Keidel: The Knicks’ Story: Compete, Yet Incomplete
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By Jason Keidel
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For a franchise with no pulse for a decade, the Knicks pumped some serious heart last night.
In the face of injuries, 18,000 ornery fans, and the aggregate pall and pull of their own reputation as chumps, the Knicks pounded the Celtics on the boards, swatted shots, dove for loose balls, and almost won with 40 percent of their starting lineup on the shelf. Sadly, Game 2 ended like Game 1, littered with moral victories, a few words to add to the next pep talk.
Chauncey Billups (knee) and Amar’e Stoudemire (back) are two patients testing our patience with injuries at the worst time, as we all watch their hopelessly insufficient subs scamper across the hardwood, falling just short of the upset.
The basketball cognoscenti branded Billups the gem of the Carmelo trade. Lost in the group hug is that fact that, at 34, Billups has become a walking triage. Pick a part of his anatomy and it’s likely been tweaked for a week.
Both teams are brittle, giving this series the tone of attrition. Boston either got really old really quickly, or the Knicks have greased the skids to the retirement home.
And though I said the Knicks could not come back from 0-2, there has never been a more live underdog than New York right now, who has momentum, mojo, and home court this weekend. All assuming STAT gets up off the deck.
To the horror of Knicks fans, a man near the Knicks’ bench was seen squatting over a prostrate Stoudemire, knuckles buried into his back. Stoudemire was the newest member of the M*A*S*H unit, at a most important moment
I’m not a physician (nor do I play one on television), but back issues have derailed many careers, much less a playoff series. From Don Mattingly to Larry Bird, it’s almost a silent problem. You see no bleeding, no bandages, and no bones. Just pain. Knicks fans will cross their fingers, praying that Stoudemire can lead his spastic squad despite his spastic back.
Carmelo Anthony (42 points, 17 rebounds) was volcanic last night, more than making up for his hideous performance in Game 1. Yet it wasn’t enough, which is part of the Knicks’ narrative this year: a team that competes but never completes.
Amar’e was great in Game 1 and Carmelo was fabulous in Game 2. A shame they can’t be brilliant at the same time. And that’s what’s missing. It’s not enough to cobble together stars and assume a dynastic universe. They either need more time or more talent around them. They need more than Jared Jeffries.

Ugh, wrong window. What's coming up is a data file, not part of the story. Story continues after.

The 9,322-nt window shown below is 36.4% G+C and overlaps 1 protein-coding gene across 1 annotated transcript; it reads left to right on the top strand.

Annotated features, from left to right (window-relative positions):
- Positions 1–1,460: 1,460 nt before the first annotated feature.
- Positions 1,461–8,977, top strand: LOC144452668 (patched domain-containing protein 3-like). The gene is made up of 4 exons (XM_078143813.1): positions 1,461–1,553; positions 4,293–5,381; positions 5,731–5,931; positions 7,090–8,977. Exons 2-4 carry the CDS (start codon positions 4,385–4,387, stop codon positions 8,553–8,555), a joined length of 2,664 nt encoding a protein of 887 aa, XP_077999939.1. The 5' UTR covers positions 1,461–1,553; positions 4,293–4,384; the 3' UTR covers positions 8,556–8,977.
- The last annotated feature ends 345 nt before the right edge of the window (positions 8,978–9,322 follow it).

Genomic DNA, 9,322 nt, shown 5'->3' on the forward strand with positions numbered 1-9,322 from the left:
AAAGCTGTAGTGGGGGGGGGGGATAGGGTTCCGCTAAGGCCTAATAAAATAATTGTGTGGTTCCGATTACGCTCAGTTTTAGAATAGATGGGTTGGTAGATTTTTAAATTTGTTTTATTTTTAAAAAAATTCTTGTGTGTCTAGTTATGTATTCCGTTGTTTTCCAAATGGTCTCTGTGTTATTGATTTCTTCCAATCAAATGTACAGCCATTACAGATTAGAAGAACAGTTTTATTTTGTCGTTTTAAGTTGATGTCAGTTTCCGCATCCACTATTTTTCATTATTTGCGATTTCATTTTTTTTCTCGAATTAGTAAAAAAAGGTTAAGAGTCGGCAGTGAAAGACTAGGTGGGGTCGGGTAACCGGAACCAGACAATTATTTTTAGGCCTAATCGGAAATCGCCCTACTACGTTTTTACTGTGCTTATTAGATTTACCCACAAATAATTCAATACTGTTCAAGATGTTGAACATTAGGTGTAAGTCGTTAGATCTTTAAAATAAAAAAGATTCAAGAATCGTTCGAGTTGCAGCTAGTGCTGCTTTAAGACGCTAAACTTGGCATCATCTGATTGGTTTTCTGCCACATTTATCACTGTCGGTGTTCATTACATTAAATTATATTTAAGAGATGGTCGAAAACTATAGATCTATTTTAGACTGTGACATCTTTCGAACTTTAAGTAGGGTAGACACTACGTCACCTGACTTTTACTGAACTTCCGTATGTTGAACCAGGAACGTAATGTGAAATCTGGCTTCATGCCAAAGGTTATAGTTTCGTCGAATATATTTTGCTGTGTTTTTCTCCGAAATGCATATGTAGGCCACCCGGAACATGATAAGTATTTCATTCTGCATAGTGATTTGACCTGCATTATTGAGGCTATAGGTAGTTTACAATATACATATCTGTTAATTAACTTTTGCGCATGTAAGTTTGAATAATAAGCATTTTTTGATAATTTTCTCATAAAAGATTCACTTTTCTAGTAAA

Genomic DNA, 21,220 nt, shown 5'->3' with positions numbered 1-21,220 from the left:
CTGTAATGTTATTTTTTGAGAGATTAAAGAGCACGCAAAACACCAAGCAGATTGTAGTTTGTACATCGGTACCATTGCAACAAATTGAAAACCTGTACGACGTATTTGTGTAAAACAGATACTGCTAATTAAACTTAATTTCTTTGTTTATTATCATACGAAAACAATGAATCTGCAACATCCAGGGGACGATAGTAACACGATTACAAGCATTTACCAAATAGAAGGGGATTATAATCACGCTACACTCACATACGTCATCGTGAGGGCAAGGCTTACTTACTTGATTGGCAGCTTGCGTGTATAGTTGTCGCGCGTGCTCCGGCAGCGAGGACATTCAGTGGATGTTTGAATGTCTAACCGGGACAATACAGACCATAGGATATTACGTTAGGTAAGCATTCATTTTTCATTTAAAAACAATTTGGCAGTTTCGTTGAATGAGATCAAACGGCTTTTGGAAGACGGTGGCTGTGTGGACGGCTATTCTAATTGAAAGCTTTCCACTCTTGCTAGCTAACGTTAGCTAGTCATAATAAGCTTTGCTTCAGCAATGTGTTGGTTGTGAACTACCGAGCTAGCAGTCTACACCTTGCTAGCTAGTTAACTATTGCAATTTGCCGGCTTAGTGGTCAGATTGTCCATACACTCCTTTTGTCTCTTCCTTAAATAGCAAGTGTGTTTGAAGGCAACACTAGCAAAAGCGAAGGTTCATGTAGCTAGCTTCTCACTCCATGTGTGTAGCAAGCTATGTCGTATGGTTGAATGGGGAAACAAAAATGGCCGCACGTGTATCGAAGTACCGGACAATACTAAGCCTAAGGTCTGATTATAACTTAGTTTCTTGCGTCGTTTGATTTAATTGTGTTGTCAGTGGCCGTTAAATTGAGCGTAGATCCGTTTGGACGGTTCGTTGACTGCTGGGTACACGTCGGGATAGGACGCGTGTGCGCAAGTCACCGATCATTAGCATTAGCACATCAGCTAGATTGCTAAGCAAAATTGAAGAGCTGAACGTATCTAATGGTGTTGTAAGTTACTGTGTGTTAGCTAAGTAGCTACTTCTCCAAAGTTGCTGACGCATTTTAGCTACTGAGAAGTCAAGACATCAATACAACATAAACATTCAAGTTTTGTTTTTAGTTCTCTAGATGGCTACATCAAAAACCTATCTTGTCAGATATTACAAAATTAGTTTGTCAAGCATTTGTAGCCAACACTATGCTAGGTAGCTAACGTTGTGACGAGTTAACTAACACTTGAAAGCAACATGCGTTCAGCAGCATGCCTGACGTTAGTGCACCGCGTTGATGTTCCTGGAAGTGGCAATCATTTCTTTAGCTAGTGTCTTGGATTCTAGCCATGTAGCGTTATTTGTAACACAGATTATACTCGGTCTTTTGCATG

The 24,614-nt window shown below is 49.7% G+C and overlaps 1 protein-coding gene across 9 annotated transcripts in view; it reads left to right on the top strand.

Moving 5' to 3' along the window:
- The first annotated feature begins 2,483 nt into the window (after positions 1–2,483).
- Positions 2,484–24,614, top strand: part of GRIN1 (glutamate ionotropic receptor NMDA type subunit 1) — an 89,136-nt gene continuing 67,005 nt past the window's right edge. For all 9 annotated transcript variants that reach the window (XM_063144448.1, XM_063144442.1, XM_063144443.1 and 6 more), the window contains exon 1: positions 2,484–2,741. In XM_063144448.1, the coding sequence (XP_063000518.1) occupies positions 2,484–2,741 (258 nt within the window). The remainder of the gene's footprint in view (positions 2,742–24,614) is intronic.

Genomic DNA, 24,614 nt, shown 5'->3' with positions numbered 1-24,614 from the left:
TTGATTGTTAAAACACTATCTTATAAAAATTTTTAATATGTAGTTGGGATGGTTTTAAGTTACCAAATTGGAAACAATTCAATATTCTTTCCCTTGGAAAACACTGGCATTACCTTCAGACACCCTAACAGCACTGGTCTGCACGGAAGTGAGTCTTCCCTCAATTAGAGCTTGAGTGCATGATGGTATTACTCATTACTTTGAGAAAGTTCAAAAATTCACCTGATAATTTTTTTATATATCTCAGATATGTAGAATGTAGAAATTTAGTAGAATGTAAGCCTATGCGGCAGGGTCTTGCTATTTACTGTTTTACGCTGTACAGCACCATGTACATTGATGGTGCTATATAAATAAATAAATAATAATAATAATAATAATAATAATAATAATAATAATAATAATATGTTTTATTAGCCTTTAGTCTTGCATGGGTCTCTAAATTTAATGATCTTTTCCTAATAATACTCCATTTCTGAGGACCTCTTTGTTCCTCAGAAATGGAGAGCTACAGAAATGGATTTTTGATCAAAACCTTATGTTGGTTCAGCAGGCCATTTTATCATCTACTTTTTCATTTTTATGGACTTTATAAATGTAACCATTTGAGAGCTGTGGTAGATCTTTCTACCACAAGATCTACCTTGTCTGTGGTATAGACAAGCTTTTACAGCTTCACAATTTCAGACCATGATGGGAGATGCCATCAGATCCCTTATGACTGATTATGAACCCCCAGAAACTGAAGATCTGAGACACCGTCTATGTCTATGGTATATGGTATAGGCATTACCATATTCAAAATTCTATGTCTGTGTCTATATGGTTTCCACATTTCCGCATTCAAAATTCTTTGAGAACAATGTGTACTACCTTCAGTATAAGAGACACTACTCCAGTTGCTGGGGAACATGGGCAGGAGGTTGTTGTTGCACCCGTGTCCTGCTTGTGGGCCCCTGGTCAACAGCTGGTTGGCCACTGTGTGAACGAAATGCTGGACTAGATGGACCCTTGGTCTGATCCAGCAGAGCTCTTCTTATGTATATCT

While Carmelo went Sleepy Floyd for 47 minutes, Jeffries went Charles Smith for 4.7 seconds. Jeffries parked under the rim and, rather than take it strong to the tin, tried some silly bounce pass that Kevin Garnett flicked away, along with the game. It is emblematic of the team: an amalgam of parts, a prototype, not yet ready for mass production. They need to be refined and redefined.
Until then, they should throw one helluva scare into the Celtics, who will find the Grim Reaper in their locker room before the NBA Finals. Garnett doesn’t garner the respect (or double-teams) he used to. Paul Pierce and Ray Allen, two-thirds of the basketball Guidra that stampeded the NBA for the last four years, have flashed a fraction of their former genius. It happens to all teams and all talents, and it seems to happen overnight. One day, you just wake up a step slower. And thus the Big Three seem to run on a beach more than on birch.
Frankly, the Knicks are better than Boston. No doubt you’ll demand a urine sample after that assertion. But as the series shifts from parquet to Park Ave, few of you feel the Knicks are dead. And you don’t have to be a Carmeloholic to predict that this series will go seven games.
No matter your tri-state sporting allegiance, it’s splendid to have an important basketball game played in New York City, the sport’s ancestral home. It’s too painful to recall and repeat the fact that the Knicks haven’t won a playoff game in a decade, rendering MSG morbid and muted since. One win will change that.
New Yorkers have an odd relationship with the Knicks. Carmelo gets the credit when the team thrives, while all defeats are on D’Antoni. Even worse, the Kool-Aid drinkers and Carmeloholics are blaming the refs, saying the zebras have zeroed in on their beloved Knicks, shoving them into a 2-0 hole. Some are even saying the games are fixed.
In reality, the Knicks need to fix their end game, a way to drill the nail in the enemy’s coffin, and a number of other, exhausted sporting idioms I can’t think of at the moment.
As another New Yorker once said…Just win, baby.
Feel free to email me: Jakster1@mac.com